hey there .. i'm doing research on language development of Autistic children ... can you help me in filling this questionnaire please .. it will help alot of children....thank you so much...
@thegreyman1575 6 жыл бұрын
I have autism and it ruined my childhood due to my family actively telling everyone; "My son has Autsim", even though it's very subtle and slight. I was bullied to the point where I was in a fight almost weekly, and I almost got expelled from my elementary school. I have easy frustrations, but at the very least I can explain, see, and hear what I want to say, but I simply can't due to not upsetting others. I can feel, sense, and express myself in so many different ways and yet I've been told it's simply due to my Autism instead of it being ME and not what a doctor says. I've made it to where I DONOT WANT anyone to find out, cus I want people to see Me, not my diagnosis and im going to make it to where my family won't spread it any further BECAUSE of my history with humanity
@unicornfarts8811 4 жыл бұрын
Same here
@p.p9857 4 жыл бұрын
Try not posting this globally if you would like to keep it private. I'm sorry you feel this way, you shouldn't have to suffer for other people's ignorance.
@jravak487 4 жыл бұрын
@@p.p9857 it's not like he's using his full name here. Sure, someone *could* dox him, but who's really going to dox someone just to say "hey! he's autistic!"?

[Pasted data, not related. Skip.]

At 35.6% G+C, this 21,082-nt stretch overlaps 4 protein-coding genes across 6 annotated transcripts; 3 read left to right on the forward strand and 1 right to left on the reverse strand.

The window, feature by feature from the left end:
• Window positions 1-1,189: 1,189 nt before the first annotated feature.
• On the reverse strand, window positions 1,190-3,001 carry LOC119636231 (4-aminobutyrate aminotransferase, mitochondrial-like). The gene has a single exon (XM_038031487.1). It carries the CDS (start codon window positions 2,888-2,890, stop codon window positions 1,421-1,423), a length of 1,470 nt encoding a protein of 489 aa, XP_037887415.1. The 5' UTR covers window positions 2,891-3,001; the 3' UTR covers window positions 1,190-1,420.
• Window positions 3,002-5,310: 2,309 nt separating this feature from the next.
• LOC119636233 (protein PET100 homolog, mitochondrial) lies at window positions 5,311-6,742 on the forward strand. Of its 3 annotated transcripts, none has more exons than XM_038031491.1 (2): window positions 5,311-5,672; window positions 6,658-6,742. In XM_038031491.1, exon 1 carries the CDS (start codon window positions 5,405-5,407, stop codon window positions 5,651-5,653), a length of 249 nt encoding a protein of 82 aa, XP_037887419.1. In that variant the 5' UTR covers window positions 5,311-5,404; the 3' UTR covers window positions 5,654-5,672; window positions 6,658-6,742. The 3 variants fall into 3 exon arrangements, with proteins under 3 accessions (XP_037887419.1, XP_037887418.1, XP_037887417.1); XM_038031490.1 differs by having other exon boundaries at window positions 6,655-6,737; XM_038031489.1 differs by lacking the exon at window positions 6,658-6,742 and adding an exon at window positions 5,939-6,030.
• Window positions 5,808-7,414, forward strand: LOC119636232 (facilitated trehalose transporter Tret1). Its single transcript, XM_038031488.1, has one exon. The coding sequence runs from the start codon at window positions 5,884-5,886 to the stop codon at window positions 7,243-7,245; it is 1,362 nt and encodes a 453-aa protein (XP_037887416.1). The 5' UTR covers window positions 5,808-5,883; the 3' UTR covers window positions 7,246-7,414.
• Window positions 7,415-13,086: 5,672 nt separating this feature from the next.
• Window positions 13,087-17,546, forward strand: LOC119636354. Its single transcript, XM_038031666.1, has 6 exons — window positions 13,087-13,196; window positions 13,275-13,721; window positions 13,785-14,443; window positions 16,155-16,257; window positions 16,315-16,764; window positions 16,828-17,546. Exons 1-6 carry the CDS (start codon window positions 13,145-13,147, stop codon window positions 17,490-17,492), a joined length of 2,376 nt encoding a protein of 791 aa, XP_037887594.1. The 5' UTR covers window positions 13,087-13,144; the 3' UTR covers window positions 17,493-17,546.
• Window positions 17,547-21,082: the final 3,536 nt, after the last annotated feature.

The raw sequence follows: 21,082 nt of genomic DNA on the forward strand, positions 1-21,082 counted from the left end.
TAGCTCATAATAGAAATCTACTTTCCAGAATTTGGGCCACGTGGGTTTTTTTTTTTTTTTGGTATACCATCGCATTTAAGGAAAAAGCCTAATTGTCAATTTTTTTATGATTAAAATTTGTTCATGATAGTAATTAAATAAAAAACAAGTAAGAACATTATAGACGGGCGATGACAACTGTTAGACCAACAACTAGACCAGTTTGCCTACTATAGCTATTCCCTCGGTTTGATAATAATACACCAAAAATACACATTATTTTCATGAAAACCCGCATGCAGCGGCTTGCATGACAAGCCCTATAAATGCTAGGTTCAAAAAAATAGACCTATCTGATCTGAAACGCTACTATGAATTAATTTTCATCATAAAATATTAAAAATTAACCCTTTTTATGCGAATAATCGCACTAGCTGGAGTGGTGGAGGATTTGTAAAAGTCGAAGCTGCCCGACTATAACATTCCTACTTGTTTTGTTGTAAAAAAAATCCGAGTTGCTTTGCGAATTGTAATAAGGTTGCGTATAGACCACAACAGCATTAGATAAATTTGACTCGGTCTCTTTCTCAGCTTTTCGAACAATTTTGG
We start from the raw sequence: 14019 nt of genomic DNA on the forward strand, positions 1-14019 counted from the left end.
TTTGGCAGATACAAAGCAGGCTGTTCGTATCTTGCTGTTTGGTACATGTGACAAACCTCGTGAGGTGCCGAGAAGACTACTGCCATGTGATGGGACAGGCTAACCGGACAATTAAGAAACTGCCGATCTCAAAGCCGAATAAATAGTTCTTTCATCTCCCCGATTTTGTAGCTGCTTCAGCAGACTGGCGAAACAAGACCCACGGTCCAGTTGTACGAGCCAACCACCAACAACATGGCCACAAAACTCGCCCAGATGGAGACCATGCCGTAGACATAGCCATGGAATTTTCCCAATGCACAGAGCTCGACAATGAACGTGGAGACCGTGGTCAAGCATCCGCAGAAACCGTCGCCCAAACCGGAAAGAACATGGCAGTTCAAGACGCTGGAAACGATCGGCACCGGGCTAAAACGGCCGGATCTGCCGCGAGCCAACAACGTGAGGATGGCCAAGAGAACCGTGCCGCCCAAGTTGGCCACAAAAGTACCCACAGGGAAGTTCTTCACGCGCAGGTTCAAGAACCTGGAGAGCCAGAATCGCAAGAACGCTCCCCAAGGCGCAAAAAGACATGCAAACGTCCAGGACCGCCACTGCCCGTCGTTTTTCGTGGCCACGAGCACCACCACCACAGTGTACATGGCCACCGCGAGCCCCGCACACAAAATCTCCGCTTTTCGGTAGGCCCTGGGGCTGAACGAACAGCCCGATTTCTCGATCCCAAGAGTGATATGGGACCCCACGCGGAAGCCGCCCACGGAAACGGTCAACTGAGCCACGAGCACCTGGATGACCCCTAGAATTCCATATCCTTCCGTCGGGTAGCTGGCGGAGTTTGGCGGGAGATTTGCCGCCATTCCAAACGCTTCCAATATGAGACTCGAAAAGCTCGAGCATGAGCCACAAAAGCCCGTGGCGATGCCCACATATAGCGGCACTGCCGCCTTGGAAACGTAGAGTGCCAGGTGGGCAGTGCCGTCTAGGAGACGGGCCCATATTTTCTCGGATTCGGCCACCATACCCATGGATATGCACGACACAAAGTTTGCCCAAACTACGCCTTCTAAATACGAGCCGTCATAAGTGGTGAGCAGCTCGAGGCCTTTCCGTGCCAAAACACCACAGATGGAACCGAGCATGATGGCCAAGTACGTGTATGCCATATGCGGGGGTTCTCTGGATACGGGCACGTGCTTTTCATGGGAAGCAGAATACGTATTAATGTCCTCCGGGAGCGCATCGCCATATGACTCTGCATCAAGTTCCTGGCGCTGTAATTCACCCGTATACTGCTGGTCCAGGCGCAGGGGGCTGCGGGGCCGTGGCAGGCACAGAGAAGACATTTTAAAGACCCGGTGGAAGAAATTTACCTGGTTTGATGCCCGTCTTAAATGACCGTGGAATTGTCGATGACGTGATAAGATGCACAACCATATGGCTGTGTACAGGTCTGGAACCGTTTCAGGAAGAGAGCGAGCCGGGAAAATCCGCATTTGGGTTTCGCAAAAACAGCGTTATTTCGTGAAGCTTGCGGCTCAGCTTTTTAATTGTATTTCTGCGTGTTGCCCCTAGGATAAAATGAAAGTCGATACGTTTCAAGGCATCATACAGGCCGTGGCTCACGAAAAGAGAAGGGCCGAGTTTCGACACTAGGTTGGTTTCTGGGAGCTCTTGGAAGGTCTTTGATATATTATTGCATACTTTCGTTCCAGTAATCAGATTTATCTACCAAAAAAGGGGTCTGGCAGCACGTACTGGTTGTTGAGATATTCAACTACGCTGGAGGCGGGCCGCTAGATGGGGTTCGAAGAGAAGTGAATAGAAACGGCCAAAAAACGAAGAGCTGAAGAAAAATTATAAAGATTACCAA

@p.p9857 4 жыл бұрын
@@jravak487, the point is this person is pouring their heart out and KZbin is not the best place for it. People can still post nasty things about this post piling on more stress than what already exists. Getting professional help is a good option, years of research goes into helping us deal with our mental health. Don't feel bad about it either, we are a social species we rely on each other to deal with issues. You're not alone. In my opinion we all need some from time to time.
@slayerpoint-dr1pn 4 жыл бұрын
@@p.p9857 , he found one platform where he felt comfortable in sharing what he had in him for years.. letting things out is not that easy, I know it cuz I travel on the same road. Can't keep things inside for a long time too without saying it. Better to tell it to strangers than sharing it with people we know who already judges you with your condition. It's hard to understand
@austinsomogyi1437 Жыл бұрын
Im high functioning autism and im studying autism so i can help kids have an easier time then i did
@tomholmes473 Жыл бұрын
So am I. Great work
@MV-kk3nh Жыл бұрын
That's awesome!!! God's speed!!! 🙏🏻👍🏻⚡💪🏻
@JustNow42 Жыл бұрын
One of my worries is that the so called normal do not understand what talents these children have. Remember a very large percentage of scientists and engineers are somewhat autistic and we do not like to loose that.
@shadi9951 4 жыл бұрын
I don't want my personality to be changed, just because my Asperger Syndrome affects it. Please don't say that we need to be "rewired" or "fixed", because it makes me feel like I can't be my real self, and I need to change it just because i'm diffrent from other people.